The business world is scary in today’s world. But, with storms of cutbacks in the headlines, everyone seeks a safe harbor: Singapore’s Civil Servant.
The pay is good, the system is incorruptible, and it’s an “iron rice dish,” right? Is the Civil Services, on the other hand, up to the task? What are the disadvantages of being a governmental drone rather than a company drone?
So, what exactly are the Public Sector and Civil Service?
Several Singaporeans believe that all government employees are federal servants that serve the Legal Profession.
There is a distinction. The Public Sector (86,000 members) is a subgroup of the Government Service (153,000 deputies) that includes persons who function in state agencies and departments.
Working with Singapore’s civil servants has some advantages.
Let’s summarize the Civil Service’s key benefits in five perks.
Since they make the labor rules, the Civil Service follows them religiously. There will be no blank stares from your bosses whenever you discuss AWS and no dentistry plan using twine and a doorknob. Pay is still on schedule, bonuses are regular, and exercising job rights is simple.
The Civil Service provides immediately useful occupations. Who would you see coming around the bend when you’re being mugged? A tazer-wielding cop or your attorney with a suitcase? Most Civil Service jobs directly benefit everyone.
The Civil Services has been commonly called “the metal rice dish.” Retrenching first from Civil Service is more difficult but not impossible. Despite how bad the recession gets, people will always need the Civil Service.
Professional development is subsidized.
The Civil Service of Singapore prioritizes personnel training and continuous learning. After all, “upskilling” has become the new buzzword around town. So unless the PAP forces people to go through it, it should supply it for its employees.
As a federal servant, you can take advantage of discounted training or programs. Although you can find this one in the private sector, possibilities are never as plentiful as they once were inside the civil service.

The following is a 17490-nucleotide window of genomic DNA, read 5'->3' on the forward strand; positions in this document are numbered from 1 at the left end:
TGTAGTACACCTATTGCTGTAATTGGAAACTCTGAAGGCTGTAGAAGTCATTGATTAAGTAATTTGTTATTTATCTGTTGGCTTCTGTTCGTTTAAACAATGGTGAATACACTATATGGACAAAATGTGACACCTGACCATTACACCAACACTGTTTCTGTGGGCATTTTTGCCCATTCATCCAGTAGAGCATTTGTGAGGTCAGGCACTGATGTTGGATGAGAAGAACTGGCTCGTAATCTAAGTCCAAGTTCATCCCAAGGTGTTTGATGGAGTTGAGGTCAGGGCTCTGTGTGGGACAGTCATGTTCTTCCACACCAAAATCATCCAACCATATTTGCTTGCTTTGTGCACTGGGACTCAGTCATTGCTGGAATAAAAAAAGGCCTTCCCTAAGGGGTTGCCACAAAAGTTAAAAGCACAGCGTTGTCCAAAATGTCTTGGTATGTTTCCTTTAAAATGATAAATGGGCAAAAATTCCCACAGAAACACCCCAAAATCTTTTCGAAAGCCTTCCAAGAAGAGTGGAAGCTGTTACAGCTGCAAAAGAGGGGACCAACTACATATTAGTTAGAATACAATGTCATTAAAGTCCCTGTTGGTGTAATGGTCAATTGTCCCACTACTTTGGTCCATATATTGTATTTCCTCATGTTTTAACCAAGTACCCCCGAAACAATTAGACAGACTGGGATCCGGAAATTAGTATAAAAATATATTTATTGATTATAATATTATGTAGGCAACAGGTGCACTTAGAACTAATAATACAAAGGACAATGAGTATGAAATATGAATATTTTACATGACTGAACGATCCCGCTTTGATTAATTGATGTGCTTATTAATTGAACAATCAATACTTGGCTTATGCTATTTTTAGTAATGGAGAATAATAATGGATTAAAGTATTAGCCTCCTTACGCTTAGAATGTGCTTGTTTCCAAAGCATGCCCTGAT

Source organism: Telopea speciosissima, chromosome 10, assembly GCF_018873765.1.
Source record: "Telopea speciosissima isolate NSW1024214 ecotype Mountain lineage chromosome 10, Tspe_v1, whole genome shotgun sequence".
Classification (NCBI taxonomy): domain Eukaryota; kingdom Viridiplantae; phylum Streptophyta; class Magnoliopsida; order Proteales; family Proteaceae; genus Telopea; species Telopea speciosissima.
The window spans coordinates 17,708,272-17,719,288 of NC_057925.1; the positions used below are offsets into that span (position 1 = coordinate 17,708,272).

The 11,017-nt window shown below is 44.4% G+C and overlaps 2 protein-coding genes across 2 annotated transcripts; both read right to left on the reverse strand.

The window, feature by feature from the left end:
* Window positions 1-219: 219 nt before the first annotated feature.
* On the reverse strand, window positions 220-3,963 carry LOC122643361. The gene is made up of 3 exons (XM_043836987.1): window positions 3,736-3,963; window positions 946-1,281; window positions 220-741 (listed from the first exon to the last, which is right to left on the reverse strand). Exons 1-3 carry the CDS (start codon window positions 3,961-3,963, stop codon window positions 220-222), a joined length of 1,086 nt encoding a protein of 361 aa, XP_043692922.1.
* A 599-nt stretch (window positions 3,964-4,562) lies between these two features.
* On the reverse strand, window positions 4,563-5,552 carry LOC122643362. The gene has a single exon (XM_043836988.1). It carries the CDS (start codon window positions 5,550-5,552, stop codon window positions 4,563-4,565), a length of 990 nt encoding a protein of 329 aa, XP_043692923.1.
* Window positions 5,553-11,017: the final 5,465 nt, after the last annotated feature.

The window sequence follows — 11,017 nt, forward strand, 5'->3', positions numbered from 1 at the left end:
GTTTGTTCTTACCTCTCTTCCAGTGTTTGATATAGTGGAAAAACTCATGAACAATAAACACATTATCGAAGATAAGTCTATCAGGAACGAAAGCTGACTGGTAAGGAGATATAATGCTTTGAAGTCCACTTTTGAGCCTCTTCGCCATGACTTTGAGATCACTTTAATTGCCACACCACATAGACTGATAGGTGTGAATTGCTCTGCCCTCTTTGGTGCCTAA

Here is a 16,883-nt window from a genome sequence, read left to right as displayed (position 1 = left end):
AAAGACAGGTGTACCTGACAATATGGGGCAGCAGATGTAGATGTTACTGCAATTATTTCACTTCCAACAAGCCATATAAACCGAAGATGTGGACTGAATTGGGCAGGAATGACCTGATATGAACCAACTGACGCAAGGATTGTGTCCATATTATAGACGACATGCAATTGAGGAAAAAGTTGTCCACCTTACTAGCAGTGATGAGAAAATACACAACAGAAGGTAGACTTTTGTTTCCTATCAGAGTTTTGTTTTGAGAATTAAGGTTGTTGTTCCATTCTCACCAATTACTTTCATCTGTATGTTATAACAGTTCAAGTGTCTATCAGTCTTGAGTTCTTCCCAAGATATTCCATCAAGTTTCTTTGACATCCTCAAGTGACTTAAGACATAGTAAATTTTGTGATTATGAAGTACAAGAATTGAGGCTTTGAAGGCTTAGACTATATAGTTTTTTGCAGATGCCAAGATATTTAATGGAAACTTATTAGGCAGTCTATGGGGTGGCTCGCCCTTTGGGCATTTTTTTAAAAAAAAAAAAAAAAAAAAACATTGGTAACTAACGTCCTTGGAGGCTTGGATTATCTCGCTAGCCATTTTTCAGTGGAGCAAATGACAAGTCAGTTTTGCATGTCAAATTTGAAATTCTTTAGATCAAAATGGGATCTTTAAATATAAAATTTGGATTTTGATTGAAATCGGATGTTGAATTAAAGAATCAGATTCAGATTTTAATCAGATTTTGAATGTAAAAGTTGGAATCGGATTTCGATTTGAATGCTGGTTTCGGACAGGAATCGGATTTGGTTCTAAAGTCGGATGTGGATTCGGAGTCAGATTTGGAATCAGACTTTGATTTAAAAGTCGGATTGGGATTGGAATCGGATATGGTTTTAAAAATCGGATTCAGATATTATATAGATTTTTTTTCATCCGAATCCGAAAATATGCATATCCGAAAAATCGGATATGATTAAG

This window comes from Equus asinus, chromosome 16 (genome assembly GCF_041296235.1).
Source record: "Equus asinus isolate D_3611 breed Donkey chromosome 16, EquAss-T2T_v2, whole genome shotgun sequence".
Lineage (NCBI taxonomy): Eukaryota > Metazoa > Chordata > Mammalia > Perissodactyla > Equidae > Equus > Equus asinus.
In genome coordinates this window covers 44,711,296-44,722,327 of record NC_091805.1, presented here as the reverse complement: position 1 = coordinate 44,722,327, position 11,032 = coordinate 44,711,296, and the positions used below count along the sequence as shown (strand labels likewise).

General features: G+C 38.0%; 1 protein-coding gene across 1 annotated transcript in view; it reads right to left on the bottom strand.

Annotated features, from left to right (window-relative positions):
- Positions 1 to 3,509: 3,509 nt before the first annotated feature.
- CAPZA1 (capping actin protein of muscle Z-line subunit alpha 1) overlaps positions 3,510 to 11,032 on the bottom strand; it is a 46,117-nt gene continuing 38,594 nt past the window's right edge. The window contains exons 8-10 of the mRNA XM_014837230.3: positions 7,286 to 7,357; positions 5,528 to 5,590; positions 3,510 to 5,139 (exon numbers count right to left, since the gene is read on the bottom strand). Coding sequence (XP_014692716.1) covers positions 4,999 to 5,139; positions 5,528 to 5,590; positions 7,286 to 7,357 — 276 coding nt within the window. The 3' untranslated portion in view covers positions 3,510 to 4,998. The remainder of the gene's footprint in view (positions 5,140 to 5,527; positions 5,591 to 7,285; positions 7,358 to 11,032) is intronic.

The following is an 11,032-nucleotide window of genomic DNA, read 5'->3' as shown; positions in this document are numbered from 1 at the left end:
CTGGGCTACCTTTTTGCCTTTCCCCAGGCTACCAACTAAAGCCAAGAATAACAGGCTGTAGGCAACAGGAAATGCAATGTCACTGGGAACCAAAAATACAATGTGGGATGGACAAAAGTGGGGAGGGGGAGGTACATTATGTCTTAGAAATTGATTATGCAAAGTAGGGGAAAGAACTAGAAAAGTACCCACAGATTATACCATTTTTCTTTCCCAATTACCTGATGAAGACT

Disadvantages of working for the government.
Employment in the civil service has its drawbacks.
Top-down authority is enforced.
In a Civil, the agency’s service company is tight, primarily because in places like the army. Instructions are given from the executive level, and the interplay between levels is limited. That’s not the job route for someone who refuses to follow directions or enjoys asking “why.”
Absence of apparent creative environment.
The Civil Service favors predictable patterns. When faced with a juvenile mob, the last item you would want is the riot team to become “creative.” Most public service careers aren’t with you if you like being rewarded for taking risks and thinking outside the box.
However, there are lots of corporate positions that are as awful.
The importance of credentials on paper.
Qualifications are more important than effort in the Civil Service. Therefore, your employer will most likely be someone with higher credentials.
Your paper skills will impact your future employment. Degree or “O” grade holders face alot. You may compensate for lack of credentials in the business world. However, don’t expect that to happen in the civil service.
So, should you work for the government?
When you like safety and are afraid of taking risks, the Civil Service could be for you. That is, assuming you could get in.
However, unless you’re the go-getter business kind, less traumatic experiences are available.